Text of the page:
The court of appeals reversed the order of the district court sustaining the revocation of Ascher's license; it concluded (1) that, in view of the presence of the media, the sobriety roadblock was impermissibly intrusive under the Fourth Amendment of the United States Constitution and (2) that the roadblock violated Minn. Const. art. I § 10. Ascher v. Commissioner of Pub. Safety, 505 N.W.2d 362 (Minn.App.1993).

Until 1968 the United States Supreme Court upheld a "seizure" of the person under the Fourth Amendment only if the police officer making the seizure had probable cause. In that year the Court recognized an exception to the probable cause requirement, holding that police may temporarily seize a person to investigate suspected criminal wrongdoing if the police have objective, individualized articulable suspicion of criminal wrongdoing by that person. Terry v. Ohio, *185 392 U.S. 1, 88 S. Ct. 1868, 20 L. Ed. 2d 889 (1968).

In recognizing this exception, the Court relied upon the so-called "balancing test." As later articulated in Brown v. Texas, 443 U.S. 47, 50-51, 99 S. Ct. 2637, 2640, 61 L. Ed. 2d 357 (1979), this test provides that if a seizure of a person is less intrusive than an arrest of the person, the reasonableness of the seizure under the Fourth Amendment depends upon a weighing or balancing of "[1] the gravity of the public concerns served by the seizure, [2] the degree to which the seizure advances the public interest, and [3] the severity of the interference with individual liberty."

In Michigan Dep't of State Police v. Sitz, 496 U.S. 444, 110 S. Ct. 2481, 110 L. Ed. 2d 412 (1990), the United States Supreme Court, in a decision written by Chief Justice Rehnquist, used this test in concluding that use of temporary roadblocks to stop and investigate all drivers in the hope of catching some alcohol-impaired drivers does not violate the Fourth Amendment.

The Court began its analysis by stating the obvious: "No one can seriously dispute the magnitude of the drunken driving problem or the States' interest in eradicating it." 496 U.S. at 451, 110 S. Ct. at 2485. Conversely, the Court declared the intrusion involved in stopping a motorist at a temporary roadblock to investigate possible alcohol-impaired driving is slight on the Fourth Amendment scale of intrusions. Id. at 451-53, 110 S. Ct. at 2485-86. The Court then addressed "the degree to which the seizure advances the public interest," suggesting that roadblocks of this sort would be impermissible only if the state advanced no empirical evidence of effectiveness. Id. at 454, 110 S. Ct. at 2487. Pointing to evidence that such roadblocks result in drunken driving arrests of around one percent of all motorists stopped, the Court held that the state had established effectiveness. Id. at 455, 110 S. Ct. at 2487. In summary, the Court said, "the balance of the State's interest in preventing drunken driving, the extent to which this system can reasonably be said to advance that interest, and the degree of intrusion upon individual motorists who are briefly stopped, weighs in favor of the state program." Id.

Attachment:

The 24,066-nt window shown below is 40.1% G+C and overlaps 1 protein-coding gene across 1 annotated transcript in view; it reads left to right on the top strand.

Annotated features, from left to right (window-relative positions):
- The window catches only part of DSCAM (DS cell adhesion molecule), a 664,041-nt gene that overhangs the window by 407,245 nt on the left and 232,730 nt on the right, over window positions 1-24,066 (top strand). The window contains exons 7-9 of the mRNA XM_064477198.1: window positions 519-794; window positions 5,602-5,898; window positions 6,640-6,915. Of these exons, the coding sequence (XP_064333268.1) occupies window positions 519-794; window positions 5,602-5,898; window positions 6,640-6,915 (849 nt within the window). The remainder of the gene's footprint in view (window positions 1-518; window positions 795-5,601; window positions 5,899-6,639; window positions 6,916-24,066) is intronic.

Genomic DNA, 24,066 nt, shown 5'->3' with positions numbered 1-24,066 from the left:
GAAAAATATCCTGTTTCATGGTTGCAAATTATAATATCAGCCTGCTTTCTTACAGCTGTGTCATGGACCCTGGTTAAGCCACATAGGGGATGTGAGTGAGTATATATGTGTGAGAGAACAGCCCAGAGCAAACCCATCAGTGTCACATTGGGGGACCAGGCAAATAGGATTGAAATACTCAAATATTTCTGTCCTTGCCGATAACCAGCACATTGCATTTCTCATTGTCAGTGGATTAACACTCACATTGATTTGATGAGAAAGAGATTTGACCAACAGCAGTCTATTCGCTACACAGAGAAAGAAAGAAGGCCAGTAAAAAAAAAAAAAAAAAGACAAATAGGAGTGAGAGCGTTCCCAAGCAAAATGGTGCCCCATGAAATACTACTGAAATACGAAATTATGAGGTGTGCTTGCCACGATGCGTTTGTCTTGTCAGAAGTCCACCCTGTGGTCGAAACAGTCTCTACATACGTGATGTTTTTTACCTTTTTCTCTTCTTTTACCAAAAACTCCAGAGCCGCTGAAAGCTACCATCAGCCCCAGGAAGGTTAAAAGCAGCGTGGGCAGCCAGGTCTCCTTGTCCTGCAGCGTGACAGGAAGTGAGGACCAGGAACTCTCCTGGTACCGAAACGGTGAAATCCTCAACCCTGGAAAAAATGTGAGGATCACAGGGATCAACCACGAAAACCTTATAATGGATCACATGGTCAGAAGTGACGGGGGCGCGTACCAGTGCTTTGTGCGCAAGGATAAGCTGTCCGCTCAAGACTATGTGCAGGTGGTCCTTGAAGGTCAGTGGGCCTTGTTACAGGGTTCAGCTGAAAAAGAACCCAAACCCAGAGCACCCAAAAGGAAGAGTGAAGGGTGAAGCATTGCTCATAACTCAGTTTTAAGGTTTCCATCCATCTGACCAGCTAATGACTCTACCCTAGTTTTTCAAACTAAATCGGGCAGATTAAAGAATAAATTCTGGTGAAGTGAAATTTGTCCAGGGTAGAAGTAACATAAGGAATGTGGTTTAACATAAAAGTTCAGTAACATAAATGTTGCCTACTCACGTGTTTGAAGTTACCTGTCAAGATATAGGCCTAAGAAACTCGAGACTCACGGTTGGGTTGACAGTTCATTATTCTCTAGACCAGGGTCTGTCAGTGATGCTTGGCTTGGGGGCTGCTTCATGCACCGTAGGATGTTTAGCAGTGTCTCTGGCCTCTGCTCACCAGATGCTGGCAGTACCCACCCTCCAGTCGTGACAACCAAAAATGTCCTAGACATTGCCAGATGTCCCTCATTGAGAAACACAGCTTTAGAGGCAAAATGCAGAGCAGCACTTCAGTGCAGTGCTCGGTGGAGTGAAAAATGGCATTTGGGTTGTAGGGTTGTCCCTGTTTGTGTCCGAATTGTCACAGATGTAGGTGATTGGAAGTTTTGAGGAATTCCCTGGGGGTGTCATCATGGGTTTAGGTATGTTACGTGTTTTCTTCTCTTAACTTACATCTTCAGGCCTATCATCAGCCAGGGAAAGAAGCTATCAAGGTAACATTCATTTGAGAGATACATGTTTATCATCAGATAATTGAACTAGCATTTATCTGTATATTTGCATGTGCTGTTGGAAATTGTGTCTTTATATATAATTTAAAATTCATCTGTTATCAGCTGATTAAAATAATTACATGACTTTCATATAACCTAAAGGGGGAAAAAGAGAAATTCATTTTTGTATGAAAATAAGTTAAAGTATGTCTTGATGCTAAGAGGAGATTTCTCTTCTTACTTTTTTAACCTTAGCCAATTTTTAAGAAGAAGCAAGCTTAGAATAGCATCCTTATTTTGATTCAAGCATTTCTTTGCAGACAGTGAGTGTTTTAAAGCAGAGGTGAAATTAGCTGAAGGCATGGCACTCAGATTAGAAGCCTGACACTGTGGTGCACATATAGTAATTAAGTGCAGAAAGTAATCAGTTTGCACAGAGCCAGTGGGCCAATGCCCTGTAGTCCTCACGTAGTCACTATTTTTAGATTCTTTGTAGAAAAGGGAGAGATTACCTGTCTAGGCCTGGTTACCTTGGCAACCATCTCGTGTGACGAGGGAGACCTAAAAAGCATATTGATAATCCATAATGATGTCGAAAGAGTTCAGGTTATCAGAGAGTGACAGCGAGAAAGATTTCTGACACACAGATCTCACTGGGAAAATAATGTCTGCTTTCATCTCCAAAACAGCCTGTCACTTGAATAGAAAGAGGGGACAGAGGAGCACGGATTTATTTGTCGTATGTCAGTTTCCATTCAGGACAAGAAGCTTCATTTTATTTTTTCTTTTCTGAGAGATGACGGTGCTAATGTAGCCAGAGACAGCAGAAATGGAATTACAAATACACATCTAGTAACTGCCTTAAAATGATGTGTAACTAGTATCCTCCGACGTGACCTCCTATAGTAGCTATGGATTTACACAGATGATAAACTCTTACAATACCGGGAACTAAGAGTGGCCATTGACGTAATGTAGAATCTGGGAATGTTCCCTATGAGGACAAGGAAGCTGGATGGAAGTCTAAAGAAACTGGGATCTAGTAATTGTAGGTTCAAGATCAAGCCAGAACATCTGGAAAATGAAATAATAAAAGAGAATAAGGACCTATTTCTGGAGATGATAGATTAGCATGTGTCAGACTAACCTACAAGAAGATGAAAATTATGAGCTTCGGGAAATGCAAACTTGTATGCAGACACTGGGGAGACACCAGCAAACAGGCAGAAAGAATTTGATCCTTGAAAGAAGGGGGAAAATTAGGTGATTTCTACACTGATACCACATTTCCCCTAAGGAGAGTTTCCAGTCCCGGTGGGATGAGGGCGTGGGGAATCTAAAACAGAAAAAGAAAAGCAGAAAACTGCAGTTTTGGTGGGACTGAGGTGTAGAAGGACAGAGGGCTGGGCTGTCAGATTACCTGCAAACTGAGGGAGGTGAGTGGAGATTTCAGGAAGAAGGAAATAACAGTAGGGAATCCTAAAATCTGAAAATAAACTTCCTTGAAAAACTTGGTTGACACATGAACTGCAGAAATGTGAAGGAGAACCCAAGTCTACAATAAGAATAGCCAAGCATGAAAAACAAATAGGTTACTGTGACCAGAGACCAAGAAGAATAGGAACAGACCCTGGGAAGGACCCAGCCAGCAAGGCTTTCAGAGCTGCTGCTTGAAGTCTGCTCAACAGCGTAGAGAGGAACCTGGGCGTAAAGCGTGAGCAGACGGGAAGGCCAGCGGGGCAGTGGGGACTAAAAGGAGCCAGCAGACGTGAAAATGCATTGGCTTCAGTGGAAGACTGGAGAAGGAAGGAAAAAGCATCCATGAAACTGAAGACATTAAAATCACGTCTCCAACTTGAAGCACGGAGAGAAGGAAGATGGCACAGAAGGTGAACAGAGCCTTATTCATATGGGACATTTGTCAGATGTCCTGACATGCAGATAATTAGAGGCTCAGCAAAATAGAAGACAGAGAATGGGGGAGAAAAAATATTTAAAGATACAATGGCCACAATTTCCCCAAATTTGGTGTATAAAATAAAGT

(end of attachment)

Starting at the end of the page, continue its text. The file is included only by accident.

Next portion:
Dissenting, Justice Brennan, joined by Justice Marshall, agreed that a balancing analysis was appropriate but disagreed with the Court's application of the balancing test. Justice Brennan stated:

[T]he [majority] opinion reads as if the minimal nature of the seizure ends rather than begins the inquiry into reasonableness. Once the Court establishes that the seizure is "slight," * * * it asserts without explanation that the balance "weighs in favor of the state program." * * * The Court ignores the fact that in this class of minimally intrusive searches, we have generally required the government to prove that it had reasonable suspicion for a minimally intrusive seizure to be considered reasonable. See, e.g., Delaware v. Prouse, 440 U.S. 648, 661 [99 S. Ct. 1391, 1400, 59 L. Ed. 2d 660] (1979); United States v. Brignoni-Ponce, 422 U.S. 873, 882-83 [95 S. Ct. 2574, 2580-81, 45 L. Ed. 2d 607] (1975); Terry v. Ohio, 392 U.S. 1, 27 [88 S. Ct. 1868, 1883, 20 L. Ed. 2d 889] (1968). Some level of individualized suspicion is a core component of the protection the Fourth Amendment provides against arbitrary government action. [Citations omitted]. By holding that no level of suspicion is necessary before the police may stop a car for the purpose of preventing drunken driving, the Court potentially subjects the general public to arbitrary or harassing conduct by the police.